re: Alcatel Bids for IP Core This thing has one third of the density of the T640. It is also worse than Cisco and Avici on Density. How can they compete on h/w?

They just delivered RSVP today...how can they compete on S/W features? Who has validated the robustness and interoperability of their BGP -- Singtel? Can Alcatel even spell IP?

There are not any serious deployments of this product and it doesn't look like there are going to be either with this kind of product.

If this were a startup and not a European make-work project this thing would have been shot long ago. Amazing it has survived all the Alcatel cuts.
skeptic 12/4/2012 | 9:20:09 PM
re: Alcatel Bids for IP Core Alcatel isn't alone, though, in tackling carriersGÇÖ complaints. Cisco announced nonstop forwarding and instant switchover in its Globally Resilient IP marketing pitch last spring (see Cisco Intros Globally Resilient IP ).
--------------------------
Cisco's "nonstop forwarding" and "instant
switchover" could be called something else:

"Stealth reboot"

Cisco (and Juniper's) solution involves hiding
router crashes from the network and forwarding
packets blindly until the router software has
restarted.

Cisco knows that their solution is inferior
and that most of the large service providers are
rejecting it. Their marketing strategy is
to use the IETF and "interoprability testing"
as a shield. The thing is that the alcatel
/avici style solution doesn't change any of
the routing protocols.....while (of course)
cisco's does.

So we have a company (cisco) hiding behind
IETF and interoprability when they are the ones
offering a solution that requires fundemental
changes to protocol standards.....while their
competition does not.

deer_in_the_light 12/4/2012 | 9:20:09 PM
re: Alcatel Bids for IP Core That product has the backing on some very large service providers, they will trial it just to bug Cisco. Why do you think Alcatel keeps this program alive while they are cutting pretty much every new program, even in DSL ?
Business is there for them if they can deliver and the platform is now complete enough is term of routing/MPLS features to be actually deployed in the field.
fw23 12/4/2012 | 9:20:09 PM
re: Alcatel Bids for IP Core >Bieberich says Alcatel's pitch hits squarely at >performance and reliablity, two problems that >have haunted core IP router vendors, >particularly as the downturn has worsened.

Whatever the pitch says, the product doesn't
deliver either. The routing software is
second-rate, feature-poor and not (in my opinion)
ready for the internet.

I stopped by their booth at supercomm and asked
to see their reliability demonstration. They
declined to give the demonstration. And even
when I asked if there was a later time I could
come back and see it, they said no. Given
what happened at supercomm and the endless
delay in releasing information from btexact
(it was promised at supercomm as well) really
makes me doubt them.

Because they are alcatel, they will be able
to get in a few doors. But once they get in,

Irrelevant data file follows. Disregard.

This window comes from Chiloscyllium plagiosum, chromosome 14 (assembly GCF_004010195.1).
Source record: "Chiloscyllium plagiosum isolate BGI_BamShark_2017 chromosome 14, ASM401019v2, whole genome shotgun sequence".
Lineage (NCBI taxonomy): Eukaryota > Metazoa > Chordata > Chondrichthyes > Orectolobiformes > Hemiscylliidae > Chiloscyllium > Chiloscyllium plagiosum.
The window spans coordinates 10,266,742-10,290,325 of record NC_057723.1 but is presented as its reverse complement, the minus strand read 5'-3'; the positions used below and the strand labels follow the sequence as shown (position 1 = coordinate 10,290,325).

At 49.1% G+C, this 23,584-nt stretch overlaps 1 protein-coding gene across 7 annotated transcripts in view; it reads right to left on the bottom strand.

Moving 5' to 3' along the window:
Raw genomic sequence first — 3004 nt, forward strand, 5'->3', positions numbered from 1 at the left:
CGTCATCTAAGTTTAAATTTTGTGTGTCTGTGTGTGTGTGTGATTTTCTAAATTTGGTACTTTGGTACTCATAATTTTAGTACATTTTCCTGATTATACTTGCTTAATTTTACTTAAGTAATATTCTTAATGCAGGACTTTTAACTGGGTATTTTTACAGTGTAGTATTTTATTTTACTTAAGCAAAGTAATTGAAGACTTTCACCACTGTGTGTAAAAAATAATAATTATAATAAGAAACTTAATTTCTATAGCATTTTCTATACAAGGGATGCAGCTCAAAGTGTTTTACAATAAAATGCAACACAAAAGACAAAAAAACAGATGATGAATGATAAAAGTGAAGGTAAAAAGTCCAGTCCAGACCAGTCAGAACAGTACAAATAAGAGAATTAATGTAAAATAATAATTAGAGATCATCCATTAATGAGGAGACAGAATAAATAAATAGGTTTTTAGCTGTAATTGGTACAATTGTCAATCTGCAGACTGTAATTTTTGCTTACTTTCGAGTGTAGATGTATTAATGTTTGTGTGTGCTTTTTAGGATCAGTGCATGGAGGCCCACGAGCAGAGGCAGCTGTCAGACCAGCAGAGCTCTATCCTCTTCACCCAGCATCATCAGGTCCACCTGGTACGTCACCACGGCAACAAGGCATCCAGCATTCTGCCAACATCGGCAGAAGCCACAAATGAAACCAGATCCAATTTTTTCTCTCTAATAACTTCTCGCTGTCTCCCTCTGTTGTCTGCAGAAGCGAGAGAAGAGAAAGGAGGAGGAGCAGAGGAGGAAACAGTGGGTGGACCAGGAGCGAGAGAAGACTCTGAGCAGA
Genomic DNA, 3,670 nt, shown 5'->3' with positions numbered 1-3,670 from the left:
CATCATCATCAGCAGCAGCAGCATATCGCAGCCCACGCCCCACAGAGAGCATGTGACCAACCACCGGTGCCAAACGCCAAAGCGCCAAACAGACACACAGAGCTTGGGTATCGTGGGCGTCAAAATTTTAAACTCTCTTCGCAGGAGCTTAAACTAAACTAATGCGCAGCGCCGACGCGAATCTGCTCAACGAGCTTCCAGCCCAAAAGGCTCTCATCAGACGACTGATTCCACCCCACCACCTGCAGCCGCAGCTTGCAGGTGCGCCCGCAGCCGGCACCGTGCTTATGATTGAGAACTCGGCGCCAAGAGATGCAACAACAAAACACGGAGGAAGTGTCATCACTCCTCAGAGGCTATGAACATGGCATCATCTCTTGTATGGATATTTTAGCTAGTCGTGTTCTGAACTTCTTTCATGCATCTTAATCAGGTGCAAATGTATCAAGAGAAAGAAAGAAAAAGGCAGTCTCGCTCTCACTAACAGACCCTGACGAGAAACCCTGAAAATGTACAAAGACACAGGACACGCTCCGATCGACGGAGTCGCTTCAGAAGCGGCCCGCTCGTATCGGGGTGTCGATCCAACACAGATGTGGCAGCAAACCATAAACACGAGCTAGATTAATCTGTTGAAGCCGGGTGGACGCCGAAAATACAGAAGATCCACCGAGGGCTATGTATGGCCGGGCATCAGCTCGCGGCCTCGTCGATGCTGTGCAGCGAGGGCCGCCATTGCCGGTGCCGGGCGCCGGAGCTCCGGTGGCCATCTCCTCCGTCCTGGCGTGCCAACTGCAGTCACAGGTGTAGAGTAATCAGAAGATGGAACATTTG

the limitations of the product are going to
be clear.

The fact that this thing is so late and being
re-launched is probably a sign that customers
were not dazzeled by it anyway.





konafella 12/4/2012 | 9:20:08 PM
re: Alcatel Bids for IP Core The root question is this:

Would you rather take a scaleable routing platform with a non-redundant architecture and add redundancy to it, or take a fully redundant platform from the ground up and add scale to it.

Given both dilemnas, I would prefer to have the latter problem. Availability, and not lack of bandwidth, is the major problem facing the service providers in attaining significant revenue from IP services at the moment.

KF
Belzebutt 12/4/2012 | 9:20:05 PM
re: Alcatel Bids for IP Core So where is the 7770 being developped?

By the way, it does have higher density than the Cisco (which requires a full bay). Also the Alcatel needs a 23" rack unlike the routers from the competition.
deer_in_the_light 12/4/2012 | 9:20:04 PM
re: Alcatel Bids for IP Core Used to be developed in virginia and belgium, then transferred to ottawa since Alcatel USA does not really develop any products anymore and has pretty much been converted to sales and customer support in Plano.
jamesbond 12/4/2012 | 9:19:55 PM
re: Alcatel Bids for IP Core They just delivered RSVP today...how can they compete on S/W features? Who has validated the robustness and interoperability of their BGP -- Singtel? Can Alcatel even spell IP?

-------------------------------------------

Nobody gives a shit about RSVP. As far as
IP goes, I think they hired Alex Zinin who
is quite knowledgeable guy in IP routing.
fw23 12/4/2012 | 9:19:54 PM
re: Alcatel Bids for IP Core >Nobody gives a shit about RSVP. As far as
>IP goes, I think they hired Alex Zinin who
>is quite knowledgeable guy in IP routing.

Great. Go out and try to sell a core router
without RSVP-TE. You can maybe get into one
large provider without it, but even thats
questionable.

And unless Alex is rewriting
all their routing code, I dont think its going
to help much in practical terms. Too little,
way too late.

ip-eng 12/4/2012 | 9:19:39 PM
re: Alcatel Bids for IP Core deer-in-the-light
care to share your source with us?

(wishful thinking I guess)